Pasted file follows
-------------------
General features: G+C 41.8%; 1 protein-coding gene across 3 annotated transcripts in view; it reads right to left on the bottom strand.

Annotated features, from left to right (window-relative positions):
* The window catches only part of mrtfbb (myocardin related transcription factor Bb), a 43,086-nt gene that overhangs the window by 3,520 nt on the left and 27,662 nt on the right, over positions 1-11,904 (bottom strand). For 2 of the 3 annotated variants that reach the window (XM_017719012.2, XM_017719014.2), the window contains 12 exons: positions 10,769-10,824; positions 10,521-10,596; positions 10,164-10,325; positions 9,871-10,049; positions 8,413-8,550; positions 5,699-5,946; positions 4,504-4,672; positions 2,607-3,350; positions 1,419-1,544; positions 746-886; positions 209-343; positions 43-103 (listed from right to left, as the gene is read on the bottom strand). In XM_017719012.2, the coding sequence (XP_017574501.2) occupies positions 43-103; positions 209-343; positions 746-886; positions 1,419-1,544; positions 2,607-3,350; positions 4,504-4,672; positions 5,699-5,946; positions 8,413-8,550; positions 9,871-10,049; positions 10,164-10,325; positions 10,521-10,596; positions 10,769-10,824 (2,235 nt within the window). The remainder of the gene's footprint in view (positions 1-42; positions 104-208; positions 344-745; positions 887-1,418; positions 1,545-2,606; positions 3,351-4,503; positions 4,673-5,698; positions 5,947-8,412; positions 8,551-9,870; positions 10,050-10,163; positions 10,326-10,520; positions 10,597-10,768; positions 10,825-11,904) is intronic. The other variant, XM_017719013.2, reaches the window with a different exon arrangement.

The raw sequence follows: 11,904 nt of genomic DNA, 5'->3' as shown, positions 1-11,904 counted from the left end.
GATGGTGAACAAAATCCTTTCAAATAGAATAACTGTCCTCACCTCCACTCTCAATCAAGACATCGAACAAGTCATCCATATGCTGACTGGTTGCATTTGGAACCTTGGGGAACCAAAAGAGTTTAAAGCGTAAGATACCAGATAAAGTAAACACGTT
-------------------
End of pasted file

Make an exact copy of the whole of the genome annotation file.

General features: G+C 41.8%; 1 protein-coding gene across 3 annotated transcripts in view; it reads right to left on the bottom strand.

Annotated features, from left to right (window-relative positions):
* The window catches only part of mrtfbb (myocardin related transcription factor Bb), a 43,086-nt gene that overhangs the window by 3,520 nt on the left and 27,662 nt on the right, over positions 1-11,904 (bottom strand). For 2 of the 3 annotated variants that reach the window (XM_017719012.2, XM_017719014.2), the window contains 12 exons: positions 10,769-10,824; positions 10,521-10,596; positions 10,164-10,325; positions 9,871-10,049; positions 8,413-8,550; positions 5,699-5,946; positions 4,504-4,672; positions 2,607-3,350; positions 1,419-1,544; positions 746-886; positions 209-343; positions 43-103 (listed from right to left, as the gene is read on the bottom strand). In XM_017719012.2, the coding sequence (XP_017574501.2) occupies positions 43-103; positions 209-343; positions 746-886; positions 1,419-1,544; positions 2,607-3,350; positions 4,504-4,672; positions 5,699-5,946; positions 8,413-8,550; positions 9,871-10,049; positions 10,164-10,325; positions 10,521-10,596; positions 10,769-10,824 (2,235 nt within the window). The remainder of the gene's footprint in view (positions 1-42; positions 104-208; positions 344-745; positions 887-1,418; positions 1,545-2,606; positions 3,351-4,503; positions 4,673-5,698; positions 5,947-8,412; positions 8,551-9,870; positions 10,050-10,163; positions 10,326-10,520; positions 10,597-10,768; positions 10,825-11,904) is intronic. The other variant, XM_017719013.2, reaches the window with a different exon arrangement.

The raw sequence follows: 11,904 nt of genomic DNA, 5'->3' as shown, positions 1-11,904 counted from the left end.
GATGGTGAACAAAATCCTTTCAAATAGAATAACTGTCCTCACCTCCACTCTCAATCAAGACATCGAACAAGTCATCCATATGCTGACTGGTTGCATTTGGAACCTTGGGGAACCAAAAGAGTTTAAAGCGTAAGATACCAGATAAAGTAAACACGTT